Friday Review » Dance

Updated: December 3, 2009 17:45 IST

Delightful shows

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Ever popular Raslila depicting 'Makhan Chori' at Braj Mahotsav, Indira Gandhi National Centre for Arts.
PHOTO: V.V. Krishnan
Ever popular Raslila depicting 'Makhan Chori' at Braj Mahotsav, Indira Gandhi National Centre for Arts.

While veteran Geeta Chandran held her own at the Braj Mahotsav, the mother-daughter duo of Rashmi and Shloka Vaidyalingam danced with panache at the Habitat.

Braj Mahotsava mounted at Matighar and the lawns of Indira Gandhi National Centre for the Arts, while capturing the myriad flavours of Braj culture, featured, among other things, the Bhagat Sangit Narrative Theatre, Bhagavat Katha, Dhrupad, Haveli Sangeet, and Raas Mandalis. A highly informative exhibition at Matighar and stalls of Vraj handicrafts constituted the integrated picture of Vraj culture.

Geeta Chandran's Bharatanatyam recital along with her disciples of Natya Vriksha, conceived on the basis of poetry on Krishna adoration mainly from the Vraj region, became a journey in devotional expression. The invocation with the “Adharam Madhuram” shloka, and the mallari mangala nritya where the troupe moved in perfectly rehearsed co-ordination, was followed by the varnam-like structure in which a total Krishna expression was conceived, fashioned round the texual framework of verses from Vallabhacharya's “Sundara Gopalam” with other poetic choices spun round the exploits of the God.

While the purely interpretative segments like the description of Krishna's beauty was rendered by Geeta, the episodic segments, like the gopis being robbed of their clothes while bathing in the Yamuna, were enacted with panache by the disciples. And the demanding jatis, in geometry of group execution, left little to be desired.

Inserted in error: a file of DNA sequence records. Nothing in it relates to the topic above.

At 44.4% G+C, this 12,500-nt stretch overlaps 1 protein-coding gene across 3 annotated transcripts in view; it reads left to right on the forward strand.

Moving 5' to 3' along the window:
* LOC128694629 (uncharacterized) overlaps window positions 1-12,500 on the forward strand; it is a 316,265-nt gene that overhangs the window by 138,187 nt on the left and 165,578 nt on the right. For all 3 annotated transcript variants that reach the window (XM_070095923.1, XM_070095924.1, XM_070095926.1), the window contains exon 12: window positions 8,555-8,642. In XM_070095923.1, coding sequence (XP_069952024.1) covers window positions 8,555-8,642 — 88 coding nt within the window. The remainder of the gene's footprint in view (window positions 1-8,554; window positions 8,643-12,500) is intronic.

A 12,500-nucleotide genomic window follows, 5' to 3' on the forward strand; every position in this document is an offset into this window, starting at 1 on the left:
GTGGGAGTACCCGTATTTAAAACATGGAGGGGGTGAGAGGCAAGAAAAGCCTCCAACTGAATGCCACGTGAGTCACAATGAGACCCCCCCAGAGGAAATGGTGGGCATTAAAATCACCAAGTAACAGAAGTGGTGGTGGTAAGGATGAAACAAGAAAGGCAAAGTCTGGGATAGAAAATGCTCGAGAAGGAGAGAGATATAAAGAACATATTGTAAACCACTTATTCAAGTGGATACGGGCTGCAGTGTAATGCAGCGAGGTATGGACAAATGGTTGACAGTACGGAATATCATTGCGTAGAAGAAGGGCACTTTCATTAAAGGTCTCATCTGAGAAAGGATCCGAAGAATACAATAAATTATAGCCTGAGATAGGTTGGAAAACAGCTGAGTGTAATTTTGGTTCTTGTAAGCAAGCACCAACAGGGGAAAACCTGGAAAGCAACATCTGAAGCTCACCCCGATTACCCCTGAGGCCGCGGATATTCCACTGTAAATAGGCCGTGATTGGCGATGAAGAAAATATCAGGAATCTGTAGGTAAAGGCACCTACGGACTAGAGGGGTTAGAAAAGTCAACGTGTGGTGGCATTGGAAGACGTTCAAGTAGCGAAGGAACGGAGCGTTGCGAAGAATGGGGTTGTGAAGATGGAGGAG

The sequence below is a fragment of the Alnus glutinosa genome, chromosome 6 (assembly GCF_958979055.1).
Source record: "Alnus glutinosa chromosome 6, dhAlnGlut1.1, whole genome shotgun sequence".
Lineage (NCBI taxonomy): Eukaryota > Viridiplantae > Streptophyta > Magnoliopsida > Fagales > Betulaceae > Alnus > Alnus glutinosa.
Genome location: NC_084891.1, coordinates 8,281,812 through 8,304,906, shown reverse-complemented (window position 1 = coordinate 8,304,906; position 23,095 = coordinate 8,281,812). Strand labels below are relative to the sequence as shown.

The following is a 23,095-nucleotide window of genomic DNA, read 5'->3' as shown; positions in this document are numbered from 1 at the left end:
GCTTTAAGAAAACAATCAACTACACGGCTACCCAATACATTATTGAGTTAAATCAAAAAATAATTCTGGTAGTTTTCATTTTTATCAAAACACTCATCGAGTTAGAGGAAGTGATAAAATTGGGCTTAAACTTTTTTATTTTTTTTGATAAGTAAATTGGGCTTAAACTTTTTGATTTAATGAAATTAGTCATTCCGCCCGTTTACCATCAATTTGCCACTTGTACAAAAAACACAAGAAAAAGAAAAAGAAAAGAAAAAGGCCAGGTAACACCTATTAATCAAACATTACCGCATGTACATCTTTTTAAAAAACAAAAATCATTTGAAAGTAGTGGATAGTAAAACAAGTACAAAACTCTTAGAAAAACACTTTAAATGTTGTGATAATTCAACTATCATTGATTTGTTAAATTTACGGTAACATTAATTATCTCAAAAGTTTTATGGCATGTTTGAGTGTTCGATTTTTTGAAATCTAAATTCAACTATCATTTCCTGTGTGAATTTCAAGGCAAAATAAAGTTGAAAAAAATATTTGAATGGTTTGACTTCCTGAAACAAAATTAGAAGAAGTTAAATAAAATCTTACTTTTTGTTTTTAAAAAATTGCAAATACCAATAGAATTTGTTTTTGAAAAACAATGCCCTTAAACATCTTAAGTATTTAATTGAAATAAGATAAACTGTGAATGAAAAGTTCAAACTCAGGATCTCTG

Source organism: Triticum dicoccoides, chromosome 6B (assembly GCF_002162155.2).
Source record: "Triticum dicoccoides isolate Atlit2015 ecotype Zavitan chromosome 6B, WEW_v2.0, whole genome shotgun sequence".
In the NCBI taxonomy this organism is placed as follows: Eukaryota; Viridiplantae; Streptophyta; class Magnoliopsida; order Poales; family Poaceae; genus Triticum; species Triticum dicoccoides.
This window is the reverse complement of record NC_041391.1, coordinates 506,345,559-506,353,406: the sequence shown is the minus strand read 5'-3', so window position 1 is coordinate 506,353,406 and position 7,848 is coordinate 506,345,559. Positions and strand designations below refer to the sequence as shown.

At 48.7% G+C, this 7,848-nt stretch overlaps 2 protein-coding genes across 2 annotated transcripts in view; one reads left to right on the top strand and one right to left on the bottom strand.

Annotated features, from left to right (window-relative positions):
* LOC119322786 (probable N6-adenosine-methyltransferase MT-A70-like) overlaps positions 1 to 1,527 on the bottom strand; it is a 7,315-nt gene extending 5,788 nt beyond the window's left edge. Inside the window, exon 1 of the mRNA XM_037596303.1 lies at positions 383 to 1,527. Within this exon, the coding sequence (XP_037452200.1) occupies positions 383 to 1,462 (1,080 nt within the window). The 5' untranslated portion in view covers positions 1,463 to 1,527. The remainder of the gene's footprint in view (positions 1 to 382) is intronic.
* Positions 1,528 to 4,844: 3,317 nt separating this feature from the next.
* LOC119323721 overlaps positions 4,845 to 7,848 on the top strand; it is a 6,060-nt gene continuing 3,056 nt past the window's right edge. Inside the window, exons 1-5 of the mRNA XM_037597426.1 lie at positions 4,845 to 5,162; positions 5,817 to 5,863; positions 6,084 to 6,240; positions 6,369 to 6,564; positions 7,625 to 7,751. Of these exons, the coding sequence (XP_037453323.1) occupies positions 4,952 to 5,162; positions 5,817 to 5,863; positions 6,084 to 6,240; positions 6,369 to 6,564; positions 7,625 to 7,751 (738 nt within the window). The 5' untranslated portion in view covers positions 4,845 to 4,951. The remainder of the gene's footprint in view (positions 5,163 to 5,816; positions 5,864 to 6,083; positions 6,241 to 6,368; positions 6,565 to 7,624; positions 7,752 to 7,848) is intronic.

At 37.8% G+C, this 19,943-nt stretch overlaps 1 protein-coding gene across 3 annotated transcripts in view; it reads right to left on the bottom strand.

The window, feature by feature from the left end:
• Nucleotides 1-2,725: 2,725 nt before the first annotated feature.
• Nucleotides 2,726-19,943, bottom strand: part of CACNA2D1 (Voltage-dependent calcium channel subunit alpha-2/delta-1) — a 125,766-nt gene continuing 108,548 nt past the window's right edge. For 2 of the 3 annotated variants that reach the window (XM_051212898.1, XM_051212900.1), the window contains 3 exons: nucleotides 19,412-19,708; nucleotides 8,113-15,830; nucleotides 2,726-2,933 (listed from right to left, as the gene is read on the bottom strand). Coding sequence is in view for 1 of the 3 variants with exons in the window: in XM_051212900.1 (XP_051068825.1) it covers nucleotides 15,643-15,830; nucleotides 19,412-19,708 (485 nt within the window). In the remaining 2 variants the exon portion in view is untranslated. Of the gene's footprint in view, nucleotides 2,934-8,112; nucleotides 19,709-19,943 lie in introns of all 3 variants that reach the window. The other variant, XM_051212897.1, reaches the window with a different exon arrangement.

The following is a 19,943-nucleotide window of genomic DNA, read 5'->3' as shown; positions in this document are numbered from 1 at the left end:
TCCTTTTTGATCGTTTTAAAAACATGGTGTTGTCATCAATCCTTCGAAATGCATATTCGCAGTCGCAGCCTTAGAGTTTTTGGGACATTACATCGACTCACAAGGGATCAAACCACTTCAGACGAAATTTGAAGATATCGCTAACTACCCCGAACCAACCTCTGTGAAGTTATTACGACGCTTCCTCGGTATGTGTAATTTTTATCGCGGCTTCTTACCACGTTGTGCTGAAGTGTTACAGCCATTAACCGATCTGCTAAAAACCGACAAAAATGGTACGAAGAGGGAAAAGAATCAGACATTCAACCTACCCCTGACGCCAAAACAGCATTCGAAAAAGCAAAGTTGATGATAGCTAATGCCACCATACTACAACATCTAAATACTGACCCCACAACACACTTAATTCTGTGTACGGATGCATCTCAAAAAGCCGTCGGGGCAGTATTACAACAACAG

The team of accomplished musicians led by S. Shankar's nattuvangam and Sudha Raghuraman's vocal lead with Tanjavur Keshavan (mridangam), G. Raghuraman (flute) and Shivakumar and Vishwajit providing other forms of percussive support, provided inspiring music.

At the Habitat, Rashmi Vaidyalingam and daughter Shloka, disciples of Raja Reddy, Radha and Kaushalya did their gurus proud. Shloka's rhythmic grasp was in full flow in Jatrikattu in Maand with the khanda jati combinations crisply highlighted. But it was in the Siva Panchakshara Stotram where one saw the combined abhinaya/nritta promise, in the descriptive passages on Shiva, both choreographic conceptualisation through variations woven round each image of the hymn, and the ragamalika singing by Sudha with Kaushalya's nattuvangam providing fillip. Even in the tarangam, the dancer's rhythm had clarity with the syllabic arithmetic clearly brought in the footwork.

As for Rashmi, her interpretation of the ashtapadi “Nijagadha” set in a ragamalika format illustrated a mature dancer, the erotic message conveyed with rare involvement and contained expression. Jayadeva's ashtapadi describing Swadheenapatika Radha getting back her individuality inviting Krishna to repair her dishabille, is not an easy picture to portray in dance, and Rashmi's rendition held the audience. Even the Meera bhajan “Chalo man Ganga Jamuna teer” with the gopi's jalakreeda and cheerharan woven in, with Rashmi as gopi and Shloka as Krishna (in the time honoured picture of Radha as being older to Krishna), had a freshness. Led by Kaushalya Reddy's nattuvangam, Sudha Raghuraman (vocal), Bhaskar Rao (mridangam), Annadorai (violin), with the flautist (excellent in Yamuna Kalyani but less so in the Carnatic Mohanam), provided excellent wing support.

Prahlad Natak

It is heartening that this year's cultural presentation during the annual Trade fair decided to sponsor some of the country's less known folk arts — this year Orissa's Prahlad Natak got a look in.

Based on the myth of Hiranyakashipu's frustration at not being able to make son Prahlad accept him as the Supreme Being in place of Vishnu and his final destruction by Vishnu, appearing as half man and half lion, the main attraction of the play lies in a staircase of as many as ten steps or more on the stage treated as the performance site.

This version based on B.B. Khadanga's write-up, disappointed with the five minimal steps hardly used. Whether the physical danger of using what was called “just plywood steps” or due to a basic inadequacy in the agility of the performers, was not clear. But action on floor space right through, robbed the drama of all excitement. Barring Santosh Kumar Satpathy's clear enunciation of the words of the song as she hiccupped through the crying scenes, the rest of the dialogue was smudged and the too-old Prahlad in teens seemed always frightened, unlike the unflinching character in the myth.

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